Earlier this year, an ill-advised ruling by the Librarian of Congress made it illegal for cellphone owners to unlock their new wireless devices — thus allowing the phones to be used on compatible networks — without permission from their current carriers. Recently exited FCC Chair Julius Genachowski had expressed concerns over this new rule, but he’s gone back to the private sector. Luckily, his apparent successor also wants consumers to be able to do what they want with the devices they buy. [More]
It feels like it was ages ago when former Ohio Attorney General Richard Cordray (not to be confused with his doppelganger NBC page Kenneth Ellen Parcell) was announced as the White House’s nominee for director of the recently formed Consumer Financial Protection Bureau. Now it’s almost time to cue some sort of dramatic music as the Senate is expected to thumbs-up-or-down the nomination on Thursday.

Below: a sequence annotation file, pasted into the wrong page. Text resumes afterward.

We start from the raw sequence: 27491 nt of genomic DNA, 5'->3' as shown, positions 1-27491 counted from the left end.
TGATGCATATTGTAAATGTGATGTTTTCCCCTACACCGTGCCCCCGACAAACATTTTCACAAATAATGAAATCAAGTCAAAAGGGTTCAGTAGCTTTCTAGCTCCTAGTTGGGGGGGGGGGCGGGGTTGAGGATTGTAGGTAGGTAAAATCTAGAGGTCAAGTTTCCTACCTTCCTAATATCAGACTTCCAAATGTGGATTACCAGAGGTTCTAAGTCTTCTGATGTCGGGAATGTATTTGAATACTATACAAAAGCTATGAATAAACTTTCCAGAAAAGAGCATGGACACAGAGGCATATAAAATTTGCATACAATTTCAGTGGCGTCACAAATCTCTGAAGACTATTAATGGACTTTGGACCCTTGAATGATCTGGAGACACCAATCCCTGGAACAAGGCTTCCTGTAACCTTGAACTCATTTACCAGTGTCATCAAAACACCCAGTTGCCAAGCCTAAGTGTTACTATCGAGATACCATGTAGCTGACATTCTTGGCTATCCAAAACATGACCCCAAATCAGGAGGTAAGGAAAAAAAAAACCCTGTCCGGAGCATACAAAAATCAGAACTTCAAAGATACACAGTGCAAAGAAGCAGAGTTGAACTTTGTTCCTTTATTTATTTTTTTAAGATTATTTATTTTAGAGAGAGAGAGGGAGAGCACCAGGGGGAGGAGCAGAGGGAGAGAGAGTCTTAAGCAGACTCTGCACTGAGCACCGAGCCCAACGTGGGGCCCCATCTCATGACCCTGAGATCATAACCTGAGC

It was inevitable that it would come to this; it was just a matter of which side would make the request first. Yesterday, the Dept. of Justice filed a petition for a writ of certiorari with the U.S. Supreme Court, asking the nine robed ones to review the 11th Circuit Court of Appeals ruling that part of the Patient Protection and Affordable Care Act is unconstitutional.
Yesterday was the first hearing in the Justice Department’s lawsuit to block AT&T’s purchase of T-Mobile USA. And even though the judge had reportedly told both parties to be prepared to discuss settlement at yesterday’s first hearing in the matter, it looks like no such terms were discussed, as AT&T is hoping to bring the case to trial sooner than later.